The curriculum that allows the pursuit of comprehensive expertise cultivates capabilities to address various domestic and overseas policy challenges.
Within the complex international environment of contemporary economic society, we are exposed to rapid computerization. The Graduate School of Economics aims to cultivate individuals who can view the reality and changes analytically and comprehensively, from a global perspective, and take up various policy challenges, thus creating their own future with positive and creative attitudes.
The curriculum emphasizes the following three aspects:
demonstration, application, and policy making. We adopt new fields that have emerged at a rapid pace as well as the traditional field of economics. Students can thus improve their comprehensive research competency as well as specialized skills. Various measures are taken to enrich the quality of education. For example, parallel lectures are given by two or more teachers to build basic strength and cultivate capabilities to cope with various domestic and overseas policy challenges.
In addition to undergraduates who wish to continue research, we offer supplementary courses for working people who feel the need to study and those who have completed their undergraduate study in fields other than economics. We also provide foreign students with English programs, thus being flexible with various requirements to accept as many students with diverse backgrounds as possible.
Graduate School of Economics English Language ProgramWelcome to the Graduate School of Economics, English Program Section
Tokyo International University’s Graduate School of Economics offers international students the chance to earn a Master’s or PhD degrees entirely in English. All course work, tutorial seminars, and thesis/dissertation writing are conducted in English. Students will obtain a degree on completion of coursework and submission of a thesis/dissertation within the period of time allowed.
Over the past 10 years, we have accepted 45 students from 22 different countries (see map). These students have studied a range of topics, from economic development in their home country, econometric analyses and economic theory. International students from non-English speaking countries are accepted with the understanding that they are sufficiently proficient in English to complete courses. No intensive language classes are available.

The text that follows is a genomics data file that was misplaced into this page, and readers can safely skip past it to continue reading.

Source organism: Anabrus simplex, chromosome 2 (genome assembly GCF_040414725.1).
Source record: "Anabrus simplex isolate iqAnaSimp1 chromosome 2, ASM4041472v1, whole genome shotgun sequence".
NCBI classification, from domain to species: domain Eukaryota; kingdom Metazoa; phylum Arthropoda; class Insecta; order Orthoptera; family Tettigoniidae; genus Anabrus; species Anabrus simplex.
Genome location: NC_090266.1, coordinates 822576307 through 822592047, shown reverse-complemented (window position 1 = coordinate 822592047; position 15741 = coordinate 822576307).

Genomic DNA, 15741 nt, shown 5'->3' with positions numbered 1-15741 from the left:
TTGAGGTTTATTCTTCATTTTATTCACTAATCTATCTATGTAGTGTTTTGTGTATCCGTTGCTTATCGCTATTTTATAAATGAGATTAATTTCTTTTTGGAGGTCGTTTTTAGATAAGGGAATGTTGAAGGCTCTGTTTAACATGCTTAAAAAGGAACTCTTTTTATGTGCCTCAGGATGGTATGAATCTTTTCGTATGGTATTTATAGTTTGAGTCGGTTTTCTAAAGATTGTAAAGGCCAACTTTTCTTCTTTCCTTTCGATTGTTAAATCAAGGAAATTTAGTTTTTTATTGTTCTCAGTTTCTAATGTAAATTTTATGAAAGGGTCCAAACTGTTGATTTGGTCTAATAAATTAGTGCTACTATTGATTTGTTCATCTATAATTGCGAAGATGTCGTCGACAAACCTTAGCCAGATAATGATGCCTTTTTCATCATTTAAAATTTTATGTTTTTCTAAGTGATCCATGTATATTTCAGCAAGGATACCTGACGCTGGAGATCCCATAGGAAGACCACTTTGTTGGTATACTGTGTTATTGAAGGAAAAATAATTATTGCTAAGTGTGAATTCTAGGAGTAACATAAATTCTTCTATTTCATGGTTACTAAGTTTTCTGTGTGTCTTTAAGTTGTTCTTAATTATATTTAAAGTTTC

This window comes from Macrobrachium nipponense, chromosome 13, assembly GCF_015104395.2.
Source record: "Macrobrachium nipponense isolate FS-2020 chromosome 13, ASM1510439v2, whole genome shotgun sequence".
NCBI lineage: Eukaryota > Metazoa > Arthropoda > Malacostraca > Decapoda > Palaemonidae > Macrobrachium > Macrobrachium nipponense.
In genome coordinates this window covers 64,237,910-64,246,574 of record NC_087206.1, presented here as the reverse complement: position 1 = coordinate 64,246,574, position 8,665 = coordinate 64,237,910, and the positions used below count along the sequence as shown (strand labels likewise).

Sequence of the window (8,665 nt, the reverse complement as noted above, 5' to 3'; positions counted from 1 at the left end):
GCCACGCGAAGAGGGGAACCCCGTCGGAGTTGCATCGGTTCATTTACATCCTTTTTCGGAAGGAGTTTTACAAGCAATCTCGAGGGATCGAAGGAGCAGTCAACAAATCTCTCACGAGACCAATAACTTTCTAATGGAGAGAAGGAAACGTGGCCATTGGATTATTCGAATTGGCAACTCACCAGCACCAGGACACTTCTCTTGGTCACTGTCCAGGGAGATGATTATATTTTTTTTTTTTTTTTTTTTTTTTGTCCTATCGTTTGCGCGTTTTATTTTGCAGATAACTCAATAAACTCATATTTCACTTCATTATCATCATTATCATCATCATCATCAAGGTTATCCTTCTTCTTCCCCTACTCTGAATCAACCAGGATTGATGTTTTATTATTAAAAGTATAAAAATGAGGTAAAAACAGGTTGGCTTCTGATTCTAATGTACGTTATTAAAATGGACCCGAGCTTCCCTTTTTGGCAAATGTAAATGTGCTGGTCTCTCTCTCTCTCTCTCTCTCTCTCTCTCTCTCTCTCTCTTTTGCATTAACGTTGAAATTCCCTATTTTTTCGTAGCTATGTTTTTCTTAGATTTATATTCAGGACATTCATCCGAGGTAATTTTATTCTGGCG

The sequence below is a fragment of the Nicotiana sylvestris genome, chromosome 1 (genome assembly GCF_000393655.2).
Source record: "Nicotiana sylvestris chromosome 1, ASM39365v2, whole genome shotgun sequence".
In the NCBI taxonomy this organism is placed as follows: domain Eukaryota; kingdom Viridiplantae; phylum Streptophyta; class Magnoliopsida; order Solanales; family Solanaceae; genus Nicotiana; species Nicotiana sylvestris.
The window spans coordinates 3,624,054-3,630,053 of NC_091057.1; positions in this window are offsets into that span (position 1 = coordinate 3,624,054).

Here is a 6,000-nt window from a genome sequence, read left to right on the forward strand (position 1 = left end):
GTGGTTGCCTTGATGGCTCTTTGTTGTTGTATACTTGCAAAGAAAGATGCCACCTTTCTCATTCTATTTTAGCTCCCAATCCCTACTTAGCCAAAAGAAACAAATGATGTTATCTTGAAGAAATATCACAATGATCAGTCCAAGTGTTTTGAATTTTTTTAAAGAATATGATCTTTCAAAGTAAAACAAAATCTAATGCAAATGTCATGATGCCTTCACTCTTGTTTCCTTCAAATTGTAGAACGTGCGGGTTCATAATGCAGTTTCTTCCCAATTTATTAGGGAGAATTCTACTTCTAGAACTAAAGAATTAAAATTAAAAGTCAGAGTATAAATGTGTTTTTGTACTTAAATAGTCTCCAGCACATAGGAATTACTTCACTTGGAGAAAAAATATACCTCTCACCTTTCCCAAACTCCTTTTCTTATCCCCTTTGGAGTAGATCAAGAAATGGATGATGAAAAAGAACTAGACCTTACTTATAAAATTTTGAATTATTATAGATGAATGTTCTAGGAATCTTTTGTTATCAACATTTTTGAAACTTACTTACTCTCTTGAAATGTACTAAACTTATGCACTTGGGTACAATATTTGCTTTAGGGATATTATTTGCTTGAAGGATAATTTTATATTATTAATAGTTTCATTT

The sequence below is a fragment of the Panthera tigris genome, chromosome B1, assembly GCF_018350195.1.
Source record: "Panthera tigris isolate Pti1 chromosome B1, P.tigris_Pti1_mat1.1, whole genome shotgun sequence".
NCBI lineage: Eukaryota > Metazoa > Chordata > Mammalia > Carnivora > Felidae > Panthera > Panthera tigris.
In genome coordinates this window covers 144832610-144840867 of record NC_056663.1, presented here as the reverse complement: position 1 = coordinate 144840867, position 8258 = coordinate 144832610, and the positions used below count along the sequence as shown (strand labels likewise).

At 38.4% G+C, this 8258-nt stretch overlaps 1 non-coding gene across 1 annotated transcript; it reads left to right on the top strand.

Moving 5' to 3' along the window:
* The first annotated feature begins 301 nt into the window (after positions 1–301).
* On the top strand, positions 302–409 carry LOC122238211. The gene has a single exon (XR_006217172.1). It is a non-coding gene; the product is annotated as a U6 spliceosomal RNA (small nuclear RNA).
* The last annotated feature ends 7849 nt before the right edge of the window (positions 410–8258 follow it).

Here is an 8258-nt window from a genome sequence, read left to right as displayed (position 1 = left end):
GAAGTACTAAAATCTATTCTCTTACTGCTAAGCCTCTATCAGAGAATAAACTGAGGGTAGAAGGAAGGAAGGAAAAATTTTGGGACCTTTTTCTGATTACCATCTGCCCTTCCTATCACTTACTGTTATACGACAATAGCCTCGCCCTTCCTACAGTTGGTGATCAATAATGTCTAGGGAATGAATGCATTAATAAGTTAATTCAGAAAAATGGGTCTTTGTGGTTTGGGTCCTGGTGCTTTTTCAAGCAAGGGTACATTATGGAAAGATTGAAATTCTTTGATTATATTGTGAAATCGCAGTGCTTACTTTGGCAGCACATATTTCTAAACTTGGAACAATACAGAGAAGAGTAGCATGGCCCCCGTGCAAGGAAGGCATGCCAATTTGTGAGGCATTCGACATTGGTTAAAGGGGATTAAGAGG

Students are accepted into the program twice a year, in either April or October. Two year residence is required to complete the Master’s program. We offer scholarships to students who receive distinguished scores on a scholarship examination. The scholarship provided exempts students from paying tuition.
The program has a close relationship with the Statistical Institute for Asia and the Pacific (UN-SIAP) of the ESCAP, UN. Every year our Master’s program accepts students with diplomas from the SIAP training courses.
Our school was awarded a prize in 2010 by the Japan Statistical Association for conscientious support and encouragement of statistic officials (SIAP diploma holders) in Asian countries. We plan to continue our efforts to train and guide students who can return to their countries and make meaningful contributions to economic development.
■Guide PDF (1.76MB)
With 30 Graduate students from 11 countries of various parts of the world, midterm presentation for the Master’s Thesis was held on 5th November. Midterm presentation is an annual event for the graduate students who are qualified to submit master’s thesis at the end of the term to present the essence of their research and have exchanges with Professors and fellow students.
This year 14 qualified students, who are planning to graduate in March 2013, presented their efforts all day in two presentation rooms divided by English Program and Japanese Program. Vigorous questions and comments were given for each presentation. The exchanges still continued at the after-party in a more relaxed manner with cookies and tea provided by the Graduate School. The students were encouraged to make full use of given comments for successful completion of their thesis.